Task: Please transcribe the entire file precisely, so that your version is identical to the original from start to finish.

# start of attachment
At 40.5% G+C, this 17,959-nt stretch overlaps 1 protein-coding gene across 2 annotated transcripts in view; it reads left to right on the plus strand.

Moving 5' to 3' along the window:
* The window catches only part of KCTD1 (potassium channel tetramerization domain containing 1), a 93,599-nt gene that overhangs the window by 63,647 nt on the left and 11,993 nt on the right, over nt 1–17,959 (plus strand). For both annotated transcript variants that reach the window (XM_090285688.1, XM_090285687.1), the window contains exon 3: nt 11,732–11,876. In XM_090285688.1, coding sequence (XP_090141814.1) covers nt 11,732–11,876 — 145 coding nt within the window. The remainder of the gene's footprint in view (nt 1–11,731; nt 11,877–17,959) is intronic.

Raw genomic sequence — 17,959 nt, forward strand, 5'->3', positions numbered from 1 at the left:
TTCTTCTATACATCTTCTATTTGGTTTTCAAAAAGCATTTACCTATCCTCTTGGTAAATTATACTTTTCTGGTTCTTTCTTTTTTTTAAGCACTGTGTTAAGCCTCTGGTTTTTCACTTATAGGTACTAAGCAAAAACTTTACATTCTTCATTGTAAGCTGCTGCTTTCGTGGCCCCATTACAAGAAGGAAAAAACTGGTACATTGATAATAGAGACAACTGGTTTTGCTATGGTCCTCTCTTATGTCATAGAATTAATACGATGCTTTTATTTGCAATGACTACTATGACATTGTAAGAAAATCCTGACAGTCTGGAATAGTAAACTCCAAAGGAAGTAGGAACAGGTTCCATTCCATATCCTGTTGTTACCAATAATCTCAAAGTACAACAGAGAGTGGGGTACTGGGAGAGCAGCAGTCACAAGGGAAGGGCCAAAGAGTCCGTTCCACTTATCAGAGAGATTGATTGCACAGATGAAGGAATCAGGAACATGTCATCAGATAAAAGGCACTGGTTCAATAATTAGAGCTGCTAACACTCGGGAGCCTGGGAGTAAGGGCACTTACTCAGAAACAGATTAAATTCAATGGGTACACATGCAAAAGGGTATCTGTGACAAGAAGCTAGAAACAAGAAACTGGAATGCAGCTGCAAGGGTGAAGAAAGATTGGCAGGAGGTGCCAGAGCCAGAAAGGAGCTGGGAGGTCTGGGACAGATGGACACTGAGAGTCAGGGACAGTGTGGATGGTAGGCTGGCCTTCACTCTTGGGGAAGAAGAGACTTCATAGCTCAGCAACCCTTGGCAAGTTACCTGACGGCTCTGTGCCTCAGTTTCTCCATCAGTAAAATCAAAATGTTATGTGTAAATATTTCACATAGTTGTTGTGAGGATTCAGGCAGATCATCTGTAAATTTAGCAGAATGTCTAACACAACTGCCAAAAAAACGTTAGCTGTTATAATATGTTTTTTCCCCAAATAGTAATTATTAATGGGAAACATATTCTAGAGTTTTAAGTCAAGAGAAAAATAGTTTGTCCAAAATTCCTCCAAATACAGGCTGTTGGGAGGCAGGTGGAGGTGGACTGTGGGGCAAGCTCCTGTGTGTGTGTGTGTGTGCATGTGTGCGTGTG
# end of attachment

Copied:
At 40.5% G+C, this 17,959-nt stretch overlaps 1 protein-coding gene across 2 annotated transcripts in view; it reads left to right on the plus strand.

Moving 5' to 3' along the window:
* The window catches only part of KCTD1 (potassium channel tetramerization domain containing 1), a 93,599-nt gene that overhangs the window by 63,647 nt on the left and 11,993 nt on the right, over nt 1–17,959 (plus strand). For both annotated transcript variants that reach the window (XM_090285688.1, XM_090285687.1), the window contains exon 3: nt 11,732–11,876. In XM_090285688.1, coding sequence (XP_090141814.1) covers nt 11,732–11,876 — 145 coding nt within the window. The remainder of the gene's footprint in view (nt 1–11,731; nt 11,877–17,959) is intronic.

Raw genomic sequence — 17,959 nt, forward strand, 5'->3', positions numbered from 1 at the left:
TTCTTCTATACATCTTCTATTTGGTTTTCAAAAAGCATTTACCTATCCTCTTGGTAAATTATACTTTTCTGGTTCTTTCTTTTTTTTAAGCACTGTGTTAAGCCTCTGGTTTTTCACTTATAGGTACTAAGCAAAAACTTTACATTCTTCATTGTAAGCTGCTGCTTTCGTGGCCCCATTACAAGAAGGAAAAAACTGGTACATTGATAATAGAGACAACTGGTTTTGCTATGGTCCTCTCTTATGTCATAGAATTAATACGATGCTTTTATTTGCAATGACTACTATGACATTGTAAGAAAATCCTGACAGTCTGGAATAGTAAACTCCAAAGGAAGTAGGAACAGGTTCCATTCCATATCCTGTTGTTACCAATAATCTCAAAGTACAACAGAGAGTGGGGTACTGGGAGAGCAGCAGTCACAAGGGAAGGGCCAAAGAGTCCGTTCCACTTATCAGAGAGATTGATTGCACAGATGAAGGAATCAGGAACATGTCATCAGATAAAAGGCACTGGTTCAATAATTAGAGCTGCTAACACTCGGGAGCCTGGGAGTAAGGGCACTTACTCAGAAACAGATTAAATTCAATGGGTACACATGCAAAAGGGTATCTGTGACAAGAAGCTAGAAACAAGAAACTGGAATGCAGCTGCAAGGGTGAAGAAAGATTGGCAGGAGGTGCCAGAGCCAGAAAGGAGCTGGGAGGTCTGGGACAGATGGACACTGAGAGTCAGGGACAGTGTGGATGGTAGGCTGGCCTTCACTCTTGGGGAAGAAGAGACTTCATAGCTCAGCAACCCTTGGCAAGTTACCTGACGGCTCTGTGCCTCAGTTTCTCCATCAGTAAAATCAAAATGTTATGTGTAAATATTTCACATAGTTGTTGTGAGGATTCAGGCAGATCATCTGTAAATTTAGCAGAATGTCTAACACAACTGCCAAAAAAACGTTAGCTGTTATAATATGTTTTTTCCCCAAATAGTAATTATTAATGGGAAACATATTCTAGAGTTTTAAGTCAAGAGAAAAATAGTTTGTCCAAAATTCCTCCAAATACAGGCTGTTGGGAGGCAGGTGGAGGTGGACTGTGGGGCAAGCTCCTGTGTGTGTGTGTGTGTGCATGTGTGCGTGTG